I read today about a little girl. So pretty, so sweet in the way that her mother describes her. Well, she's being treated unfairly in an organization in which she's a part. An organization well known for empowering young girls. They're not letting her participate with the rest of the girls her age, which is something that she's very able to do. They've turned it into a clique that she's not a part of. And I'm angry about it. At best, they treat her patronizingly. And this sweet girl knows it.

I've mentioned this before: I can tell my daughter what it's like to be a woman and have to deal with what comes along with that. I can tell my daughter about some of what she'll face as a Black woman, even. But I don't have anything that's considered a disability. I don't know what that's like. And I don't know if being a woman and/or being Black is going to make that even harder for her.

I don't know what to do. I don't have an answer other than to want to wish it away.

But I know enough to be angry at how unfair it all is. And I know to write and try to express how I'm feeling. And I know enough to let that fellow journey-trekking mama know that I care.

I want to tell my baby girl, and hers too, whatever will allow them to come to the party anyway and have the time of their lives. I want them to drive off laughing while they wait for the other people to get over themselves and learn that we're all in this together.

Thursday, April 16, 2009

This is Me...Then

Remember when Jennifer Lopez was all "Ben Affleck is the love of my life and I'm so blissfully rich and happy and beautiful and - oh, did you see my honkin' engagement ring? - by the way, I've got a new album coming out and, no, it won't win any awards or anything, but I'm soooo happy - have I told you that already? - and it's all about my life at this point in time. Go buy it."?

Maybe I'm the only one that remembers that mess, but my point is that J.Lo was all, "I want to look back at this point of my life later and blah blah blah."

Oh, I don't know. She said something.

But really, what I took away from it was that when you've moved on to another phase of your life, sometimes it's good to be able to look back and see the person you were before. It allows you to see how far you've come. And even if you didn't make the best decisions or wear the nicest outfits, or have what was considered stylish hair, that was you at that point in time and it helped you to get where you are at the "today" that you're in.

Perhaps I'm giving the lady too much credit, but that's what I remember. She probably meant nothing like that and it really was a crappy choice for an album CD mp3 compilation title regardless, but it stuck in my head for all these years until I could finally put it to good(?) use as a blog post title.

Now if only I could leave that memory here and instead save something else meaningful in my brain like where I lost my bluetooth headset 6 months ago.

The reason this is even coming up is because I'm seeing folks whose blogs are in my reader post their photos of themselves just as they are today. The challenge is to just show yourself without primping, heavy on the realness. No grabbing a comb, a clean shirt, a shower, or some lip gloss. Just you in the moment.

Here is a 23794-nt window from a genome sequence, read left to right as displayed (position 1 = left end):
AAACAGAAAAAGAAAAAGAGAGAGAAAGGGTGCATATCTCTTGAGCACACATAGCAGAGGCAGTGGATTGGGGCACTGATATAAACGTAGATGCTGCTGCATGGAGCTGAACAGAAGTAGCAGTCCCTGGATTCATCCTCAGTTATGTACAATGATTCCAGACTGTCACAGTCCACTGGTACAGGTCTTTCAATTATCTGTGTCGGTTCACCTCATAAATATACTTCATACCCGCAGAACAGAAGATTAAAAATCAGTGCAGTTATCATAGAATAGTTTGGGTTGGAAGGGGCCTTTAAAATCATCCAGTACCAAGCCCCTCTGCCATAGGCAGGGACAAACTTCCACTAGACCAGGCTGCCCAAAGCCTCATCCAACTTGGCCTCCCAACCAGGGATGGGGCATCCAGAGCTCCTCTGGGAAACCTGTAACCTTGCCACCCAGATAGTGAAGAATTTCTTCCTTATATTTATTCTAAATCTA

I felt pretty fortunate that I have on a turtleneck today and you can't see my extras, so I gave it a try.

Pretty tame, really. Aside from me needing a haircut and my eyebrows done, I'm ok with it. You can't see my tan pants and the reason why I refuse to go to Target until I have gone home and changed clothes first, but you can see my window. I love my window.

I have an office.

With a window.

*passing out*

If only I had taken a photo of my previous work conditions. Then you would fully understand my excitement.

Anyway, so because I don't know the meaning of just doing something and being done with it, here are the poses that didn't win Grand Supreme:




All Tongue

And, yes, I am aware that I watch too much Toddlers & Tiaras, thankyouverymuch.

Oh! And I've had that plant for less than a week and it's almost dead. Sadly, that's not a record.

Wednesday, April 15, 2009

Highly Recommend It

No one is home but me.

I just danced all over the office to Brickhouse.

My theme song sucks.

I feel like I've gone from this to this.

And that's why I haven't been writing.

You ever feel like that?

I mean, I love that people read what I write. Really, I do.

But some things I can't talk about, or choose not to talk about, and then there are times like now when things kinda suck all the way around and I'm all, "No one wants to read about how you went to the ER. Again."

For me, y'know, it doesn't even feel like complaining so much as it just feels like life. I have a lot on my shoulders right now. Pressure. Weight.

I don't feel like I'm allowed to be sad or even emotional in general. I'm scared that if I let more than one tear fall while I'm in the shower that I will end up in a padded cell somewhere.

And sometimes even that sounds like it would be a nice, relaxing break.

The funny thing is though? What I'm typing now sounds familiar. I've read it elsewhere. And I've told those people, "It'll be ok."

That's one of the great things about blogging.

People show and tell you that you're not alone.

And maybe you are crazy, but there's someone else that's just as crazy and can relate and even fool everyone they know into believing that they're totally functional which then gives you the power to think that you, too, can get through it.